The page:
Invisible Women: the mouse grimace scale 🐭💔
In which we discover that male researchers are stressing out mice and rats and feel great empathy for our rodent friends
Well hello there GFPs! Welcome, welcome, take a seat. And happy Visible Women day to you too! This week in the podcast we’re looking at the economy - no wait, come back! We’re not talking about interest rates and gas bills I promise! Instead, we’re talking about the HUGE gap in the economic data that is caused by our failure to include (mainly) women’s unpaid care work in national accounting.
Readers of Invisible Women will already be familiar with the basics of this argument: the unpaid care work that is mainly done by women has a huge economic value, but because we don’t count it, it doesn’t count when we’re allocating resources. Or, you know, when we’re trying to Build Back Better (RIP). For this episode, producer Hannah and I travelled to ICELAND, where we posed with this boat/whale thing…
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…eyed up some men with pushchairs (sadly no pics), ate seaweed, and most importantly, got to chat with two of the organisers of the original 1975 women’s strike.
We also spoke to Nancy Folbre, feminist economics’ GOAT, who I cited liberally in Invisible Women, AND, we spoke to Khara Jabola-Carolus, one of the women behind Hawaii’s plan to *actually* build back better. See, not a mortgage or an OBR forecast in sight! This was such an inspiring and yet infuriating episode to make — I suspect / hope listening to it will feel similar…looking forward to hearing what you all think!
In other news, this week I’m off to DENMARK for more Invisible Women book tour (this one should have happened a while ago, but, you know, pandemic). I’ll be doing an event in Copenhagen on Saturday the 8th at 14:30 and another in Aarhus on Sunday the 9th at 15:00. Be great to see some GFPs there!
Gender data gap of the week
GFPs, last week we discussed how male doctors are so much worse at treating female patients. NOW it turns out they’re also rubbish with MICE (kind of).
This issue was first revealed in a paper published in 2014, which found that both mice and rats are really very stressed out by male researchers — with female rodents particularly affected. This was measured using the “mouse grimace scale” (which has broken my heart a little), which revealed that mice had a 40% decrease in pain response when a male handler was in the room — and this wasn’t because they were in less pain (the researchers demonstrated that the male scent “wasn't acting on pain pathways”), it was because they were so stressed out, as evidenced by these poor grimacing mice having “elevated blood levels of the stress hormone corticosterone”.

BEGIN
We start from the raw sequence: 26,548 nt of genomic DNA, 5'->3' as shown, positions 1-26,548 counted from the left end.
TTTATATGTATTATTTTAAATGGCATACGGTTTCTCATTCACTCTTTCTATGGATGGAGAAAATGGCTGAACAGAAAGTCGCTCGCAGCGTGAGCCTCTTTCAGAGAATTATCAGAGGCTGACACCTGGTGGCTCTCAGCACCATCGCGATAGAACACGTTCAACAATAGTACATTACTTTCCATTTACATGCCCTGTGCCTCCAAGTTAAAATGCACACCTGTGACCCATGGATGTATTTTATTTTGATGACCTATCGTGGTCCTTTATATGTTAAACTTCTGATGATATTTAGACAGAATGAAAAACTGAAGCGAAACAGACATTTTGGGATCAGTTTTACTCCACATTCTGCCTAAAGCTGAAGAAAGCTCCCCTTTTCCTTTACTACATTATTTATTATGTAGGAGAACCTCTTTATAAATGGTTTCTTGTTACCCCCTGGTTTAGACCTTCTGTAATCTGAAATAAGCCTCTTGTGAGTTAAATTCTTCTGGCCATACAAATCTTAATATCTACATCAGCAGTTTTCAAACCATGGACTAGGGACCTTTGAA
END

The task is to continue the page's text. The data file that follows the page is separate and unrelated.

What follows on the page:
At the time, Jeffrey Mogil, a pain researcher and lead author of this study, said that this effect was “something that people have been whispering about at meetings for years […] But no one had bothered to look at this systematically,” which is, of course, unprecedented. He also said that the findings meant that researchers should report the sex of experimenters in their study write-ups.
Which obviously happened straightaway.
It’s now 8 years later and in the past couple of months, not one, but TWO papers have been released that look into this issue. One paper looked at mice, and the other looked at rats. And they BOTH found that male researchers are…still stressing the hell out of the rodents.
And look, I’m no scientist, but it seems to be that we should..perhaps do something about this? Both papers also suggested that failing to account for experimenter sex may be a factor in the replication crisis in life sciences. In fact, according to a write-up in the the New Scientist, the authors of the mouse study only decided to conduct this research because of a replication crisis within their own lab:
Todd Gould at the University of Maryland began investigating this issue after his team couldn’t replicate a simple lab result. The experiment involved a “forced swim test”, in which researchers place mice in a tank of water and see how long they keep trying to swim for. When they stop swimming, the researchers take them out, unharmed.
In previous tests with male experimenters, mice tried to stay afloat for longer if they were given ketamine, an antidepressant. But when Polymnia Georgiou, a female researcher who was working in Gould’s team, carried out the test, the mice gave up quickly regardless of whether they were given ketamine.
What they found was that when men administered ketamine injections, mice were more anxious, but showed a stronger response to the treatment:
Gould’s team showed that being handled by male experimenters caused the release of hormones known as corticotropin releasing factors, which activated a pathway critical for ketamine’s efficacy.
Which feels…kind of relevant when we’re trying to determine the efficacy of a drug? I dunno, feels like this whole thing might be telling us something about sex and why we should stop ignoring it in research or something??
Default male of the week
It's almost as if...designing tools to suit an average male hand disadvantages 50% of the population or something??? (and in this case of course disadvantages patients too, as we outlined on the podcast episode on PPE)
I have to say, looking at this study made me think back to episode 2 of the new season of Visible Women, the episode about pianos…and our very cross Royal Northern College of Music correspondent. I wonder how they would react to this paper, since it too acknowledges that female bodies exist…which as we all know, is “highly combative”…
Poppy pic of the week
That’s it! Until next time, my dear GFPs…..xoxoxo
PS! I’ve been sent this job opportunity for a policy fellow at the Medical Science Sex and Gender Equity (MESSAGE) project — you remember them, I covered their fantastic work on closing the data gap a few months ago. Looks like a perfect GFP fit!